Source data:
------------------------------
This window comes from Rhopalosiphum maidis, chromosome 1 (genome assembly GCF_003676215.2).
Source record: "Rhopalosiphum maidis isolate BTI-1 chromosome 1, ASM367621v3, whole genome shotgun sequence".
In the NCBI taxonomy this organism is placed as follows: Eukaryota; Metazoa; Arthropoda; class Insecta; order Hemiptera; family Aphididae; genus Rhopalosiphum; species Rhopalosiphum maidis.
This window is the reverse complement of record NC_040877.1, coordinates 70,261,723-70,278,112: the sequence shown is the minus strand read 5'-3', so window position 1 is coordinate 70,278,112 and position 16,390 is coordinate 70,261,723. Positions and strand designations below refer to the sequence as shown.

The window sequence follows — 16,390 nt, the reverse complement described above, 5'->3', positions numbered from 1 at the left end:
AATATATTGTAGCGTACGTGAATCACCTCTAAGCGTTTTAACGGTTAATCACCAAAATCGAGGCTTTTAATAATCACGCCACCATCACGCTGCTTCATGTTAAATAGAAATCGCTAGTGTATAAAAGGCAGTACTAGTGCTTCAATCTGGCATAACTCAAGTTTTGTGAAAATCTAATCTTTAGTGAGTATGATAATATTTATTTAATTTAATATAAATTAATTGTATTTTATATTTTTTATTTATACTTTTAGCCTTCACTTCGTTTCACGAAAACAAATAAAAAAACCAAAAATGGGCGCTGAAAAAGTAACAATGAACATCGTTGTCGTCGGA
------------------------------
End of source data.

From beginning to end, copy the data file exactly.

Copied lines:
This window comes from Rhopalosiphum maidis, chromosome 1 (genome assembly GCF_003676215.2).
Source record: "Rhopalosiphum maidis isolate BTI-1 chromosome 1, ASM367621v3, whole genome shotgun sequence".
In the NCBI taxonomy this organism is placed as follows: Eukaryota; Metazoa; Arthropoda; class Insecta; order Hemiptera; family Aphididae; genus Rhopalosiphum; species Rhopalosiphum maidis.
This window is the reverse complement of record NC_040877.1, coordinates 70,261,723-70,278,112: the sequence shown is the minus strand read 5'-3', so window position 1 is coordinate 70,278,112 and position 16,390 is coordinate 70,261,723. Positions and strand designations below refer to the sequence as shown.

The window sequence follows — 16,390 nt, the reverse complement described above, 5'->3', positions numbered from 1 at the left end:
AATATATTGTAGCGTACGTGAATCACCTCTAAGCGTTTTAACGGTTAATCACCAAAATCGAGGCTTTTAATAATCACGCCACCATCACGCTGCTTCATGTTAAATAGAAATCGCTAGTGTATAAAAGGCAGTACTAGTGCTTCAATCTGGCATAACTCAAGTTTTGTGAAAATCTAATCTTTAGTGAGTATGATAATATTTATTTAATTTAATATAAATTAATTGTATTTTATATTTTTTATTTATACTTTTAGCCTTCACTTCGTTTCACGAAAACAAATAAAAAAACCAAAAATGGGCGCTGAAAAAGTAACAATGAACATCGTTGTCGTCGGA